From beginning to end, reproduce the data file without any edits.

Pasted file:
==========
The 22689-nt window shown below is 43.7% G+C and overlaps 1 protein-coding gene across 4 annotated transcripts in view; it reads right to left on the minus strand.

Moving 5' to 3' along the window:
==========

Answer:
The 22689-nt window shown below is 43.7% G+C and overlaps 1 protein-coding gene across 4 annotated transcripts in view; it reads right to left on the minus strand.

Moving 5' to 3' along the window: